Is Jair Bolsonaro another Rodrigo Duterte? It's more complicated than you think

Jair Bolsonaro, Brazil's president-elect, and Rodrigo Duterte, Philippines’ president elected in 2016. Source of both photos: Wikimedia Commons.

There are two main classes of people who call Jair Bolsonaro, Brazil's proudly homophobic, misogynistic, torture-loving president-elect, the “Trump of the tropics”: North American journalists and, well, Bolsonaro himself, who painstakingly models his image on that of his USA muse.

It's partly true that the Brazil election story, in the end, is just the latest installment in the zeitgeist of political breakdown sweeping the democratic world, of which Donald Trump is the most famous example. Simmering public discontent with the practices of political elites, or — depending on your preferred flavour of analysis — hatred that should have no place in society to begin with finds fertile ground on social media designed to ensnare primary impulses in a ceaseless cycle of reward, reinforce, repeat. The discontent turns into paranoia, latching on to conspiracy theories in which a — usually disenfranchised — section of the populace is demonized, and the whole thing eventually finds its embodiment in a wannabe statesman, a messiah with a penchant for hyperbole who promises a complete overhaul of the political establishment. Et voilà.

It's not that the Bolsonaro-Trump analogy is a bad one. But there’s another incarnation of the pattern described above that is even more like Bolsonaro: the Philippines’ Rodrigo Duterte. It makes sense that Brazilians and Filipinos are gazing at each other as they try to understand their own versions of the same story, if only because of their leaders’ vows to exterminate massive numbers of people in their respective homelands.

At some point in his 2016 campaign, Duterte declared that if he was elected, so many bodies would be dumped into Manila Bay that the “fish would grow fat” from feeding on them. Bolsonaro expressed similar sentiments on the campaign trail two years later, saying he'd give police officers ‘carte blanche’ to kill on duty. Duterte has admitted to having personally killed suspects during his time as mayor of the city of Davao, and he's very likely the brains behind the infamous Davao Death Squad. Bolsonaro is a former army captain who openly says he's “in favour of torture.” Duterte's promises turned out not to be so empty: 20,000 civilians have allegedly been killed in his so-called ‘war on drugs’ in the past two years. The International Criminal Court opened an investigation against him for crimes against humanity, and he has ordered the withdrawal of the Philippines from the Court.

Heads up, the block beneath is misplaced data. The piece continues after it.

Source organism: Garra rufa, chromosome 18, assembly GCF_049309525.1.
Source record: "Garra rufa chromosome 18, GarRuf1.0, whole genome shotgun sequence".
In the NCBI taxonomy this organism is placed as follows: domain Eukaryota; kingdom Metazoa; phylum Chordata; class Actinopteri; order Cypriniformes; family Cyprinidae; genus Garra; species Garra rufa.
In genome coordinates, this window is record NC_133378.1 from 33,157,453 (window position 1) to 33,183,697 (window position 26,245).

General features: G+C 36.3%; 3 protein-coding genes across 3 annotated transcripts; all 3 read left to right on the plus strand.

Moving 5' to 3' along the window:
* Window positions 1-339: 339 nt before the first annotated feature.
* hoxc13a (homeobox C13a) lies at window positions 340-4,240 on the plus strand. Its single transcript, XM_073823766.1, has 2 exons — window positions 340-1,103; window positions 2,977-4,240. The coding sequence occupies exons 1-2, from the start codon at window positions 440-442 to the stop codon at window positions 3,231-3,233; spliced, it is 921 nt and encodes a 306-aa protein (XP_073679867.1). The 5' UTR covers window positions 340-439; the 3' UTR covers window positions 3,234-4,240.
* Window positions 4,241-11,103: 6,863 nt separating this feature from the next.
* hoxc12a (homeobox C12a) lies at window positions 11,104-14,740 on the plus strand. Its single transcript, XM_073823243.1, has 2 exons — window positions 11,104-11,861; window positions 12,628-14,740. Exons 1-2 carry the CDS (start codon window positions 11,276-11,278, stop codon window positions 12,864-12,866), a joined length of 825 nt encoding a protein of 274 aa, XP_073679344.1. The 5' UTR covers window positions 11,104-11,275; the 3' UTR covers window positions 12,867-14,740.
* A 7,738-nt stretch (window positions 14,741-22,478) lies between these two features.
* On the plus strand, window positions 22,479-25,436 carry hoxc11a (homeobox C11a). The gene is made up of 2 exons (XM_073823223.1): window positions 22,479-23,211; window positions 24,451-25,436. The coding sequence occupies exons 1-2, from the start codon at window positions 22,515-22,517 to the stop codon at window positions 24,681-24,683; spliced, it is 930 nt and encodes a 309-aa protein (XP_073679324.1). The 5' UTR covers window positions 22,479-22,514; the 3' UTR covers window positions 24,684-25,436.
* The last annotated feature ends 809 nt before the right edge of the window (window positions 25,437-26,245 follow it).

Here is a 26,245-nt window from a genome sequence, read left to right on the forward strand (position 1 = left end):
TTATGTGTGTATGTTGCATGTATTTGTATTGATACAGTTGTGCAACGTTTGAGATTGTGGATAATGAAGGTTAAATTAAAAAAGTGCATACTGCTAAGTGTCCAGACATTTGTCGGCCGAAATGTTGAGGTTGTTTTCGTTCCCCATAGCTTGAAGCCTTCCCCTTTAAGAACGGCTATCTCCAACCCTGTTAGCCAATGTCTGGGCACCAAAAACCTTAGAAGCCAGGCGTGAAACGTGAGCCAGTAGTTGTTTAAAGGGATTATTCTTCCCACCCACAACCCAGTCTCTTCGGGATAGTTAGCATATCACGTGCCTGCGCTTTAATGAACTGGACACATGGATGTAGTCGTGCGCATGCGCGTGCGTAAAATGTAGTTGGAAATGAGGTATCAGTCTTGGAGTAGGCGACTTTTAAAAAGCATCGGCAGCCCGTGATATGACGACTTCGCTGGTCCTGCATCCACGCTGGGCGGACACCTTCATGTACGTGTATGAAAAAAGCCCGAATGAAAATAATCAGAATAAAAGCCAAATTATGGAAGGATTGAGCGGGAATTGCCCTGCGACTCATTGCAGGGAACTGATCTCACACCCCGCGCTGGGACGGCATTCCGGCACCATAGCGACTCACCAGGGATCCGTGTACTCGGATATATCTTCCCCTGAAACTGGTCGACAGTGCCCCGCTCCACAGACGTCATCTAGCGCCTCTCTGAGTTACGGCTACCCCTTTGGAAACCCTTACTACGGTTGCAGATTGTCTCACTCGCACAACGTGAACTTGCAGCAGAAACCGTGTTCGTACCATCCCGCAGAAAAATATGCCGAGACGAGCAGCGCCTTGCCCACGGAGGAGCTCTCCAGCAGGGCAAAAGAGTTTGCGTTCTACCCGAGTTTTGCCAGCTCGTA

Also unlike Trump, it wasn't primarily poor, rural Brazilians and Filipinos who elected Bolsonaro and Duterte. Both men also wooed the urban middle classes — small business owners, liberal professionals, members of the police and the armed forces — who are fearful of rampant crime. That's the same middle class who once enthusiastically supported dictatorships in each country, then helped end them.

Although both Bolsonaro and Duterte have come to embody fear and public discontent and pose as outsiders and spokesmen of the people, they are both career politicians who leapfrogged from the fringes of the political class in their respective republics to the presidency. Bolsonaro is a four-term congressman who changed parties eight times and successfully led a striking total of two bills. Duterte as a three-decade mayor of a southern city that he now claims was sidelined by Manila, ignoring the fact that he supported the previous Liberal Party government up until his last minute as mayor, and only turned against them when he decided to run for president.

Not so fast

These resemblances haven't been lost on either the Brazilian or Philippine media, but the truth is that apart from the war on drugs, the two politicians ran their campaigns on quite different platforms.

Take Bolsonaro's economic policy: his University of Chicago-educated economic minister has promised a host of ultra-orthodox reforms, including privatization of Brazil's state companies and reform of the pensions system. He also embraces Michel Temer's ‘unrestricted outsourcing’ law, which was approved by Congress in 2017 and allows companies’ core jobs to be outsourced and denies benefits to workers.